New line, substation improve reliability, increase capacity of transmission system in the Dakotas
Project connects renewable energy from North and South Dakota
ST. LOUIS, Mo. (March 22, 2019) ‒ Otter Tail Power Company and Montana-Dakota Utilities Company are delivering more reliable power to their customers’ homes and businesses, as well as increasing the ability to deliver low cost, renewable energy to the region, thanks to a new transmission line and substation placed into service in February 2019.
The utilities jointly developed the 163-mile-long Big Stone South to Ellendale (BSSE) 345 kV transmission line, one of the biggest transmission projects they have ever undertaken. The line will increase the utilities’ capacity to deliver electricity generated by renewable energy in the region, which ranks among the top in the country for wind energy potential. It also strengthens the connections of the local grid to the larger grid that spans across the region.
The BSSE line mostly follows a stair-step route along existing county and township roads from the Big Stone South Substation near Big Stone City, South Dakota, to the Ellendale Substation near Ellendale, North Dakota.
The utilities called on POWER Engineers Incorporated (POWER) to provide engineering services including routing and permitting support, design criteria development, preliminary structure spotting, electrical studies and project cost estimating, among others. POWER also provided expert witness testimony before the South Dakota Public Utilities Commission in order to obtain the regulators’ approval. With those steps completed, the utilities hired POWER as their primary transmission engineer.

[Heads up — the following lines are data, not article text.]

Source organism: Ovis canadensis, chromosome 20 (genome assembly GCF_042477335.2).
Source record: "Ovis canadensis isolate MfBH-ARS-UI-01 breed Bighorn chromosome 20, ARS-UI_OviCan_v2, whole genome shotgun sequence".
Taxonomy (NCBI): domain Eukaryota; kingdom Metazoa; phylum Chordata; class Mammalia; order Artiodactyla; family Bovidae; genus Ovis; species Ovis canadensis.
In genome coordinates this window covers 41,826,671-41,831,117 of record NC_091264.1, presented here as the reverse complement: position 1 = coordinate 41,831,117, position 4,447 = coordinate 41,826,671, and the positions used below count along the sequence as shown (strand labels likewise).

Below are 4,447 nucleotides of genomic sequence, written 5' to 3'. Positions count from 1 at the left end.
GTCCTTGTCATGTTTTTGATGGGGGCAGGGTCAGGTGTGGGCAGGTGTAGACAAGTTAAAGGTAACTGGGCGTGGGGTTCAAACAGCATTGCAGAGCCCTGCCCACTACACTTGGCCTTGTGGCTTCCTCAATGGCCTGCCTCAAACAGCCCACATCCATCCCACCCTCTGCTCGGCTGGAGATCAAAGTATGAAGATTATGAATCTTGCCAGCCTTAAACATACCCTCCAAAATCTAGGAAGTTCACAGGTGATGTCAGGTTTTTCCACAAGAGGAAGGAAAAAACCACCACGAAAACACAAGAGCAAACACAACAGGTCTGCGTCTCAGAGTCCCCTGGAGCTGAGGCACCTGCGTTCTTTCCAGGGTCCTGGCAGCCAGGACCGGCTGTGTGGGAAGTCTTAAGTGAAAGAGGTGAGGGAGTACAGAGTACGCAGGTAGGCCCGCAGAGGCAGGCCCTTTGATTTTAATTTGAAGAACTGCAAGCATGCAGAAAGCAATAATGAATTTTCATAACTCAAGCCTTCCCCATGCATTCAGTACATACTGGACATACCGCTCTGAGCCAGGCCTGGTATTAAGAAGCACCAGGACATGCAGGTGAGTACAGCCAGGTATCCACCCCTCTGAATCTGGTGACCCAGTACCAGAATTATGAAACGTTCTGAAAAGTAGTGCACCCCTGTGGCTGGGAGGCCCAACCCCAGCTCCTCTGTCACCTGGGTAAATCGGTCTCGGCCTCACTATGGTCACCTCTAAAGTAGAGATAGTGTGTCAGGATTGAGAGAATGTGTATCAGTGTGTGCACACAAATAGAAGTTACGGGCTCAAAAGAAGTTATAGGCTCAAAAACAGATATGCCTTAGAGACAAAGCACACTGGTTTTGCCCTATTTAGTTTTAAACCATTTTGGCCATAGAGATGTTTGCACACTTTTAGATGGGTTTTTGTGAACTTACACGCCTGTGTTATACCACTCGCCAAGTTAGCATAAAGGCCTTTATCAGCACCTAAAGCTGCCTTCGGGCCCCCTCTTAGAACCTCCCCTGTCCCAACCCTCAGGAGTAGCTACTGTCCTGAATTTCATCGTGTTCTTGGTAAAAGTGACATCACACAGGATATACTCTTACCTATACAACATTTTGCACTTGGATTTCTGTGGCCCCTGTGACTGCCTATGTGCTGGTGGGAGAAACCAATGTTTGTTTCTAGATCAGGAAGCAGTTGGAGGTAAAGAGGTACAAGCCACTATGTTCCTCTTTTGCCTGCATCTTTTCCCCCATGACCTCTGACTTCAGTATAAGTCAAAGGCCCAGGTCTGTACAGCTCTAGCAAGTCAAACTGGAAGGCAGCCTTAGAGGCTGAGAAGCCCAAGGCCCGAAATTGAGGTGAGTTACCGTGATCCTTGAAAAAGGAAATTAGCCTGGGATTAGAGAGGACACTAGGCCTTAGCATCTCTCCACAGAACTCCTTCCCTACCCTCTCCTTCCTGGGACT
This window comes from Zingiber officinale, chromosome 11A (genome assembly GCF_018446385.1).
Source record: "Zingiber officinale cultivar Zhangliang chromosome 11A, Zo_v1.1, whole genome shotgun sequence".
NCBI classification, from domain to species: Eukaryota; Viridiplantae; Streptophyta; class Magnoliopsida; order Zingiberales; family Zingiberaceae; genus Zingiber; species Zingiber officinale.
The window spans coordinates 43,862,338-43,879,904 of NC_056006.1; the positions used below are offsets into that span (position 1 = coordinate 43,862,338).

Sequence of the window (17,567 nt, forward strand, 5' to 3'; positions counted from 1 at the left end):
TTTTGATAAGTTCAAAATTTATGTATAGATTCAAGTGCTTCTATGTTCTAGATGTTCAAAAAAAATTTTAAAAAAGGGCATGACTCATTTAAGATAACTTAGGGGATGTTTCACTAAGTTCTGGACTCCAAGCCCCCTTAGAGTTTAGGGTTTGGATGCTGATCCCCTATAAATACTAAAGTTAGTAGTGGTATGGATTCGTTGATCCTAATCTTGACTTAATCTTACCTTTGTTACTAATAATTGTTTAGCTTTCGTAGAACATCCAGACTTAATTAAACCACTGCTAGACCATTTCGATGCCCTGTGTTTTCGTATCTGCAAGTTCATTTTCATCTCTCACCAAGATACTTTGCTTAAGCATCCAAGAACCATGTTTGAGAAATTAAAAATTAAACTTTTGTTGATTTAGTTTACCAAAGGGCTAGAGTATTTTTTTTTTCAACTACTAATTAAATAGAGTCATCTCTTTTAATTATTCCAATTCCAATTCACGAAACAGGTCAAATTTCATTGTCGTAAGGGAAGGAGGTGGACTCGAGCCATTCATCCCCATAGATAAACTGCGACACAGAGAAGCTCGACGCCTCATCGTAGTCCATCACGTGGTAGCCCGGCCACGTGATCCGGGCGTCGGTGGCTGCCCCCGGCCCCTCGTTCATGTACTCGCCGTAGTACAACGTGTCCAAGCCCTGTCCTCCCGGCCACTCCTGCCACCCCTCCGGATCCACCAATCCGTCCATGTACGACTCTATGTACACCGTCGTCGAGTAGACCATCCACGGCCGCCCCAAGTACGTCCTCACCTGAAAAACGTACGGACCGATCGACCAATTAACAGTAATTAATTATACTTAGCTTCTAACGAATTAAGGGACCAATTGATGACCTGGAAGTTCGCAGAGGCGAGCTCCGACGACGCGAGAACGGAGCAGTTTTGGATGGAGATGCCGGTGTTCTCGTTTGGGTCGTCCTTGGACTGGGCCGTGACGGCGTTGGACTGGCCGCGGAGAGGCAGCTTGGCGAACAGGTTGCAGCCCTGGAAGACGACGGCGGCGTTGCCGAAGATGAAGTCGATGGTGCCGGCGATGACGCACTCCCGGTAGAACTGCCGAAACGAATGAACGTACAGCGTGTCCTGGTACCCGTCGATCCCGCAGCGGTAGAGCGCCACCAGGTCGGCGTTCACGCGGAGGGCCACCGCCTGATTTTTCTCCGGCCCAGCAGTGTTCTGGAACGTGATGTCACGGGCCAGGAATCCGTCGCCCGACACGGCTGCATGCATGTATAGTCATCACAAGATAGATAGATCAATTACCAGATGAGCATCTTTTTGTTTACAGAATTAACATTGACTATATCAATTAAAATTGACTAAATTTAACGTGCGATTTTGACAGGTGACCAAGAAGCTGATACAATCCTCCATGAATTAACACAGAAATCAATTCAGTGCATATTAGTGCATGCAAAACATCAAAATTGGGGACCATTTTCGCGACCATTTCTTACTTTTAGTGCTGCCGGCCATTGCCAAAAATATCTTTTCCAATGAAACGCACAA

POWER’s line design helps overcome the problems of aeolian vibrations and ice galloping, created by prairie winds, that can cause damage to wires and hardware, as well as pull down poles, trip circuits and cause outages. Obtaining soil borings at each structure location helped POWER determine the optimal structure and foundation dimensions, providing opportunities for the utilities to save on construction costs.
“Work on the BSSE project went about as smoothly as any project can,” said Danny Frederick, POWER’s project engineer for BSSE. “We’re pleased to have been a part of this important project to improve reliability and increase capacity of the electric system.”